The year 1972 started good for Akua. The rains were plentiful. Akua was looking forward to have enough food for the year and also money from the sale. When Bayo was alive she would help Akua in harvesting and storing the corn, now he had to ask Demond and Badru to help. They stored the corn in the inside room of their hut. Akua was in high spirits.
One morning Badru got up screaming. He was shaking his shirt and jumping as if some devil got into him. Akua approached him to find out what happened. Badru pointed to an insect that he had just brushed away from his shirt. Akua looked at it and his face turned ashen. What Badru was pointing was a weevil, a beetle like corn moth. Akua peeked inside the room where he had stored the corn. The weevils were everywhere. He had no idea where they came from. They had infested the crop. Akua had not used any pesticide to keep it safe from these invaders. He also didn’t have bins to store the crop. The crop had to be thrown away. What was he going to do now? How were they going to survive the coming months?
The next morning, without telling anyone, Akua woke up when everyone was asleep and just walked away from his home, leaving his family behind. He had mentioned to Demond that there may be other opportunities for him in neighboring towns with large tobacco farms or tea plantations. Demond had never imagined that he would go away by himself and leave them behind.
“Damn it, Damn it,” Demond said aloud when he discovered his father was nowhere around the house. “How can he do this? How can he leave us alone? We are going to die of hunger?”
He had no idea how to look after Badru and Abebi. They kept asking where their dad was. Demond had no answer. When they cried, he shouted at them to keep quiet, but secretly he wanted to cry himself. Once he told them that their father had gone to another town to buy stuff and that he would be back soon.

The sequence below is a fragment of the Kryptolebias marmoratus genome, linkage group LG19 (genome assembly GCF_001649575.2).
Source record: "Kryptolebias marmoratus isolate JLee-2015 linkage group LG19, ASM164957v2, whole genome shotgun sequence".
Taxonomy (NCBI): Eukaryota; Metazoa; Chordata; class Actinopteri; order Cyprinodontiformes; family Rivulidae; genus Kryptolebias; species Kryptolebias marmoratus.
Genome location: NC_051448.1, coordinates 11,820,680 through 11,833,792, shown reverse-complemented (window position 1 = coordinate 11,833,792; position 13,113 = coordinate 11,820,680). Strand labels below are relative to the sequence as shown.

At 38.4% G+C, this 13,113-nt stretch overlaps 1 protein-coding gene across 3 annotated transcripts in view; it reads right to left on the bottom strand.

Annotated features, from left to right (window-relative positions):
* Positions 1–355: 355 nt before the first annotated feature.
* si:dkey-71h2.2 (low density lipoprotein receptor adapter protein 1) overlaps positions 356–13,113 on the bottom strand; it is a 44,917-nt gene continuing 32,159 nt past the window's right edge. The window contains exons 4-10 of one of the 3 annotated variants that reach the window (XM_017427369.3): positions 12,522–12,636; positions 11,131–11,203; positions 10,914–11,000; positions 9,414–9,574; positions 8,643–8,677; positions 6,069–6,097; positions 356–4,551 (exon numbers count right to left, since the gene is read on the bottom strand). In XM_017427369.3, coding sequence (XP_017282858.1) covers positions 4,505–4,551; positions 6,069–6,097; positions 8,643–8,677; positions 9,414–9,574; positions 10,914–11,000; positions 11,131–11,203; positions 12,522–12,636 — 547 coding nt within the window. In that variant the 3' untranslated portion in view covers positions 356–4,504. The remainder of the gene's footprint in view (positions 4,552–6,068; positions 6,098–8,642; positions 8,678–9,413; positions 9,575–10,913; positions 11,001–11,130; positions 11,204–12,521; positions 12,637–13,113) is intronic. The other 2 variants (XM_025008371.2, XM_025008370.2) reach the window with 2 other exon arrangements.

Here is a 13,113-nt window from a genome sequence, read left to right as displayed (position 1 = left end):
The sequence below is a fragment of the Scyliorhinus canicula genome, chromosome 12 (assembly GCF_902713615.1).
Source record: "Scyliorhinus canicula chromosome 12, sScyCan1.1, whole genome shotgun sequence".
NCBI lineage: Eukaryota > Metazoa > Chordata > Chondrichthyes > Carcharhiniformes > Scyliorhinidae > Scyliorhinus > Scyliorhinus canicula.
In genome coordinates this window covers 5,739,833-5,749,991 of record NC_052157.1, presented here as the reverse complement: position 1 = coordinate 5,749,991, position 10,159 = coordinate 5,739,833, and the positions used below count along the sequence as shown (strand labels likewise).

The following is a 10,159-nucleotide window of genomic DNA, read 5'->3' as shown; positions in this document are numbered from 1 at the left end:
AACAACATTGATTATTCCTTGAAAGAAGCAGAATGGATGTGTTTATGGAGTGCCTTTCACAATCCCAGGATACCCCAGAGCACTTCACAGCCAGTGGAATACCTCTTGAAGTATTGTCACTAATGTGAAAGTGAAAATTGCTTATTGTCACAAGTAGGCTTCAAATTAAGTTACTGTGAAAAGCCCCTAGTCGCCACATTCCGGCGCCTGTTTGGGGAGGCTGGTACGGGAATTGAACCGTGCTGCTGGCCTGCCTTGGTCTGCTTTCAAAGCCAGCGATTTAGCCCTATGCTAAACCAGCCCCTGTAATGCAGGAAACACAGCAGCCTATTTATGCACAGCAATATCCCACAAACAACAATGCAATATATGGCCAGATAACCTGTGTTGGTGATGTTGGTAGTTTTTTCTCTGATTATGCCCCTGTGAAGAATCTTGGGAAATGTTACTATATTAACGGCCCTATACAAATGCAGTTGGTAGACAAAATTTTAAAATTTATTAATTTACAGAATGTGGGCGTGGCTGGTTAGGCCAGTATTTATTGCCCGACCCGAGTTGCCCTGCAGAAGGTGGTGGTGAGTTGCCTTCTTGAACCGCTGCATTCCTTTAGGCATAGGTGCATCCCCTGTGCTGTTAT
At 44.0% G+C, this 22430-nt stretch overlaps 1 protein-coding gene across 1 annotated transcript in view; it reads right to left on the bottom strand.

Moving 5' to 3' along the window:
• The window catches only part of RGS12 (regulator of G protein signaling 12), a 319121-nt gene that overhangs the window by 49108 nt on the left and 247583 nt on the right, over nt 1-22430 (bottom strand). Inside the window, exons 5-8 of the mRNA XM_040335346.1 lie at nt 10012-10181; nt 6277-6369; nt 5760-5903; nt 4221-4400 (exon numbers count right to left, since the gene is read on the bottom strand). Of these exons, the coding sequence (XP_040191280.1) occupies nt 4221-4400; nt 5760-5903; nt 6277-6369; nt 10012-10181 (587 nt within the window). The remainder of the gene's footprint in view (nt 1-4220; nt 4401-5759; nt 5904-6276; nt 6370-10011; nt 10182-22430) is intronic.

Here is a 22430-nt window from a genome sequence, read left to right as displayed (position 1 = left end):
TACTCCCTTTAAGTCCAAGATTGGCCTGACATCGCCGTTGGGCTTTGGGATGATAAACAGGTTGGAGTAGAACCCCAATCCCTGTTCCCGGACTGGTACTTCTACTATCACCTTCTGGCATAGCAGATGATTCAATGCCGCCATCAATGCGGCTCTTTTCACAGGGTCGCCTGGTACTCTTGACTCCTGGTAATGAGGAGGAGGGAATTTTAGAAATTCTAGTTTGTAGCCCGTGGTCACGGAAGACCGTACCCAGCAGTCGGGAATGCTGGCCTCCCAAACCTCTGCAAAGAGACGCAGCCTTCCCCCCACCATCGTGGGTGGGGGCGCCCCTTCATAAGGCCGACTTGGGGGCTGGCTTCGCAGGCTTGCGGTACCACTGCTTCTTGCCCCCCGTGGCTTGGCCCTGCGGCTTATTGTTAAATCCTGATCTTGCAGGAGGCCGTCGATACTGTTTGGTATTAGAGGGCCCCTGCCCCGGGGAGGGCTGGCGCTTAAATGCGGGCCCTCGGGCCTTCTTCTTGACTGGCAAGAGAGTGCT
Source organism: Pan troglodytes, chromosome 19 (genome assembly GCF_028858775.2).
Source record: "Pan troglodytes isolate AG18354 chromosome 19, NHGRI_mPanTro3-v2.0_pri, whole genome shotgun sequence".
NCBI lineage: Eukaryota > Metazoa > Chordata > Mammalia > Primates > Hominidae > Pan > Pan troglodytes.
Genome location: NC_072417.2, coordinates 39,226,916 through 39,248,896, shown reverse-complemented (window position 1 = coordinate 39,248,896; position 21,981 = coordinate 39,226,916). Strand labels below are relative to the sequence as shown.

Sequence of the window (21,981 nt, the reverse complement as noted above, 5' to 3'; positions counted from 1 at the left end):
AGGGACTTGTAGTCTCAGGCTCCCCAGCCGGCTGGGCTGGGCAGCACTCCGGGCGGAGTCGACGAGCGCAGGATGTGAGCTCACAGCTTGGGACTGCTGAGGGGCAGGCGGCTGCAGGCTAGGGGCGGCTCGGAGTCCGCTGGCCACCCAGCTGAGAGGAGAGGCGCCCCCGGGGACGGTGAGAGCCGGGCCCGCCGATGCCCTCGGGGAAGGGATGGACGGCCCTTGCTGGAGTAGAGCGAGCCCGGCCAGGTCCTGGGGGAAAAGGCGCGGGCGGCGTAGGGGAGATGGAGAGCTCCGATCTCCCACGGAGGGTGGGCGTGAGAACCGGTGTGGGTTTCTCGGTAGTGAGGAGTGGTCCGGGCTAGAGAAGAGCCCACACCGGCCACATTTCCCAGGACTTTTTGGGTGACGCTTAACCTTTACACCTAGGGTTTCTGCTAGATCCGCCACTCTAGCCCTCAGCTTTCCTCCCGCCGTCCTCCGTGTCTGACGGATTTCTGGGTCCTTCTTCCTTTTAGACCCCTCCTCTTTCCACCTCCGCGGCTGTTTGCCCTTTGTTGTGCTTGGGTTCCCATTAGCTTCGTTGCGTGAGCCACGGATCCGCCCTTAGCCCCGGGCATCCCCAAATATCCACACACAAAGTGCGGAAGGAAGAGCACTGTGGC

A week later Demond walked ten miles to inform his grandmother, Nomuso, of what had happened. She came over to look after the children. She was an old lady herself. She brought some food with her.
Demond was now sixteen. He didn’t know what was to happen of the farm? Now he was the father figure for his two siblings. He was the boss. He would have to learn and learn it fast.
“You must do something with your farm to make more money,” said Nanji when he heard that Akua had left town.
“Like what?” asked Demond.
“Grow the Malawi Gold.”
“You kidding? How’d I do that?”
“I told you I work at the tobacco farm. You think all of it is tobacco? No. Part is a crop of cannabis. You can do the same. Convert part of the Maize crop to a cannabis crop. Your Maize crop will be a camouflage.”
“I don’t know anything about it.”
“Believe me. This stuff is very popular with the tourists. You have to be careful, though. There are drug lords, thieves and there are the police.”
“Is it illegal?”
“Then what do we do?”
“Look. There’s lot of potential to make money. The police look the other way, most of the time. They have other important things to do, unless ……”
“Unless you flaunt it, openly.”
Demond didn’t want to be a failure like his dad. He wanted to bring food for his brother and sister and not stay hungry.